Mendi + Keith Obadike
(each b. 1973, United States)
Untitled (The Interesting Narrative), 2000/2009
DVD, color and sound
Tiong Ang (b. 1961, Indonesia)
Tiong Ang was raised and educated in the Netherlands. Most of his works incorporate footage taken during his nomadic travels throughout the world. His work has been shown in many international exhibitions including the 2001 Venice Biennale in Italy. He has exhibited in numerous galleries including the Florence Lynch Gallery in New York and the Lumen Travo Gallery in Amsterdam. Ang lives and works in Amsterdam.
Andrew Dosunmu (b. Nigeria)
Andrew Dosunmu was born and raised in Nigeria and educated in England. He began his career as a design assistant at the fashion house Yves Saint Laurent and worked as a creative director before pursuing a career as a fashion photographer. Dosunmu also has worked in the music and film industries as well as in television where he directed the South African television series “Yizo Yizo” among many other programs. Dosunmu lives and works in New York.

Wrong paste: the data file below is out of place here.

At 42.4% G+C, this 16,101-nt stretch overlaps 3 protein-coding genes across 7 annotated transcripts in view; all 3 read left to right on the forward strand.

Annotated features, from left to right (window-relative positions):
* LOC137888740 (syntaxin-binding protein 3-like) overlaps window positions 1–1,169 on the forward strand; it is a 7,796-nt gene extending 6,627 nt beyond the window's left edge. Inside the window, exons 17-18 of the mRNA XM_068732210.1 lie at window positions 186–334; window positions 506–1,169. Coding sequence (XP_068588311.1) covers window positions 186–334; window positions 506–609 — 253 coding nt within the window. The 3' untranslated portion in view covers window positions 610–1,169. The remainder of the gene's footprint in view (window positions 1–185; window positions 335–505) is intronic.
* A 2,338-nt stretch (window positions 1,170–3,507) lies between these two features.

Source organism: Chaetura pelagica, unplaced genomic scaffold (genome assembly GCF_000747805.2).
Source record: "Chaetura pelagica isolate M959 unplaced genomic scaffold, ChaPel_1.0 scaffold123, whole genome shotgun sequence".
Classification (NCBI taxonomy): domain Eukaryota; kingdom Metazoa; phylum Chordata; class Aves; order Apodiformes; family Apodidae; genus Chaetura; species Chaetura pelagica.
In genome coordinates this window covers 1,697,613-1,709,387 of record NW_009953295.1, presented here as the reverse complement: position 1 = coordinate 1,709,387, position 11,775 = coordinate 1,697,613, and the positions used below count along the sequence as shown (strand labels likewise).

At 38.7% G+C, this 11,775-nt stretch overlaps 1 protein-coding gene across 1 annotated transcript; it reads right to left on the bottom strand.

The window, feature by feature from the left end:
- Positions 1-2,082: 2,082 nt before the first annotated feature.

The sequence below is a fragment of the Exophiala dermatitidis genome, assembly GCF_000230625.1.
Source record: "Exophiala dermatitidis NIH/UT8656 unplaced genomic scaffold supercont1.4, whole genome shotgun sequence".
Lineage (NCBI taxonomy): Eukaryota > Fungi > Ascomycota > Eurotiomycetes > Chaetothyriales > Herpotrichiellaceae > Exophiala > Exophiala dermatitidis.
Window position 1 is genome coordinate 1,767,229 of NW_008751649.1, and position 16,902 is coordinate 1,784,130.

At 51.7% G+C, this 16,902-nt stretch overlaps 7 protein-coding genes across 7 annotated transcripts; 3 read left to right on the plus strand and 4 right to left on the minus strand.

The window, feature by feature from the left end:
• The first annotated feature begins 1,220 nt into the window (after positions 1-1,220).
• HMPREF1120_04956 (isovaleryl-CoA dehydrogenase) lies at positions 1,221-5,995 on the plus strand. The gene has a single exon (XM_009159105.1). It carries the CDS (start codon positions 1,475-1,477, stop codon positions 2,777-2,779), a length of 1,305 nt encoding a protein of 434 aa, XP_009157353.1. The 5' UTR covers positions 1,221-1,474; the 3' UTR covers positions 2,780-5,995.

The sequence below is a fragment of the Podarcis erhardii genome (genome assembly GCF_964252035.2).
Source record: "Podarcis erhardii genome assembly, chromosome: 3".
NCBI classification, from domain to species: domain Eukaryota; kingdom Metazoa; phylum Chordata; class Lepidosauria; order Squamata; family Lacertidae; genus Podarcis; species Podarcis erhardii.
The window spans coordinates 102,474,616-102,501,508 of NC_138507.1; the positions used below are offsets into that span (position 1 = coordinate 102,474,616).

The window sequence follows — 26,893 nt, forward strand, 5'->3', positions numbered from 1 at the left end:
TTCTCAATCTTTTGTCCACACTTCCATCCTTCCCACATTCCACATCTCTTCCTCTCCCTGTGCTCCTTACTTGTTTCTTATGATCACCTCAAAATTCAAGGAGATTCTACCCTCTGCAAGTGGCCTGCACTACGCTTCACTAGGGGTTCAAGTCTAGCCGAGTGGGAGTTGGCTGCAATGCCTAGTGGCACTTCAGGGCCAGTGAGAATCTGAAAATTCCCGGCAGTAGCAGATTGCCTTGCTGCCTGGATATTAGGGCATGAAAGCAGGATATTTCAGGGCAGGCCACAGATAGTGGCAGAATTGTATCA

Alex M. Hernández Dueñas (b. 1982, Cuba)
Alex Hernández Dueñas studied art at the Instituto Superior de Arte in Havana. He has completed several international residencies and has exhibited at a number of venues including the Museo Rufino Tamayo in México; the Centro de Arte Contemporáneo Wifredo Lam in Havana; and the Brooklyn Museum in New York. He also has participated in the VIII and IX Bienal de La Habana in Cuba. Hernández Dueñas lives and works in Havana.
Achillekà Komguem (b. 1973, Cameroon)